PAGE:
Why We Removed Number Inputs | GOV.UK

The GOV.UK UX and design team are fascinating. Every time I've had to use the website I've found it a breeze, which is an enormous achievement on their behalf. Better yet, they're incredibly transparent and make a lot of their research and reasoning available.

Recently, they changed all numeric input fields (dates, phone numbers, age etc.) across the entire GOV.UK design system to use `<input type=”text” inputmode=”numeric” pattern="[0-9]*">` instead of `<input type="number">`. That almost sounds counter intuitive, given that their goal is to trigger the (very useful) numeric keypad on mobile devices, but their reasoning is pretty bulletproof.

  • Number inputs don't have great support across various screen readers and other accessibility software (which does seem a little odd to me but facts are facts);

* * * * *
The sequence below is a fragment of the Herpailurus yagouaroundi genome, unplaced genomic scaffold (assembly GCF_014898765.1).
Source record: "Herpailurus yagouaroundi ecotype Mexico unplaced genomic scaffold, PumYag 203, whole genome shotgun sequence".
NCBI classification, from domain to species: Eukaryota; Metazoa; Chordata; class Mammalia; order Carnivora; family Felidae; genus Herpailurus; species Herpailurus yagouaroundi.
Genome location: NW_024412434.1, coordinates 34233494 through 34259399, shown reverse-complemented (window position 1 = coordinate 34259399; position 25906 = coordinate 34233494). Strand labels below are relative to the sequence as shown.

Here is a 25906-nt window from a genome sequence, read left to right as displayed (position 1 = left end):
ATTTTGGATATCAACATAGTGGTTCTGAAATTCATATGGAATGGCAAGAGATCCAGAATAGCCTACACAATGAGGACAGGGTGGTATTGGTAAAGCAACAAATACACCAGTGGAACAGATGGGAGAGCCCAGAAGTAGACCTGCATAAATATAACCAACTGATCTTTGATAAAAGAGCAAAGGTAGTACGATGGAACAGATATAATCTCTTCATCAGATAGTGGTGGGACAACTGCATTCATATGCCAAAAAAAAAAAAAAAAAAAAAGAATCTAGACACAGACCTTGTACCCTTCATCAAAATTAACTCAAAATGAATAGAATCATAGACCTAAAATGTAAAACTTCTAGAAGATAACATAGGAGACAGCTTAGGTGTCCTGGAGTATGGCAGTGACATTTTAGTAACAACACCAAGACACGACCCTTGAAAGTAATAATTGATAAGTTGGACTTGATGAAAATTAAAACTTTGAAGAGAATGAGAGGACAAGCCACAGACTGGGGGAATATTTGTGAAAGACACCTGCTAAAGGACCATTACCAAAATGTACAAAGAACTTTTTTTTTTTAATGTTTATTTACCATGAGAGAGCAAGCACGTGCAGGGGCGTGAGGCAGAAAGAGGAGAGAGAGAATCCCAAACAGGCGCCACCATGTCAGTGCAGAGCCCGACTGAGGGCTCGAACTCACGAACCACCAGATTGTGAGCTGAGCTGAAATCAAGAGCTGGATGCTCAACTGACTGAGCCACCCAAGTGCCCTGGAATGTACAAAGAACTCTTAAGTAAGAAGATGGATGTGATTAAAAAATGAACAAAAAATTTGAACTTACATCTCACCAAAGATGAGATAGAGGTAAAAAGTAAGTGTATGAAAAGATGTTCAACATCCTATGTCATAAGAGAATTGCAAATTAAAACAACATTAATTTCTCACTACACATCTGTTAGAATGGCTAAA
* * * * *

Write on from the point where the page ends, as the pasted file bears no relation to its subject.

• Some browsers attempt to round large numbers, potentially into exponential notation (e.g. 1429327e+18) or just to the nearest 10;
  • Old version of Safari have, well, irritating traits like adding commas to numbers over a certain size; particularly unhelpful for credit card fields!
  • Scrolling can accidentally change numbers, which is an issue (I've felt that one personally).

Their proposed solution of using a `text` version with the numeric keypad specified solves pretty much all of these issues, and the `pattern` attribute polyfills in for older iOS devices and some other old browsers which may not understand `inputmode` that well. Neat.

Original source: Reddit

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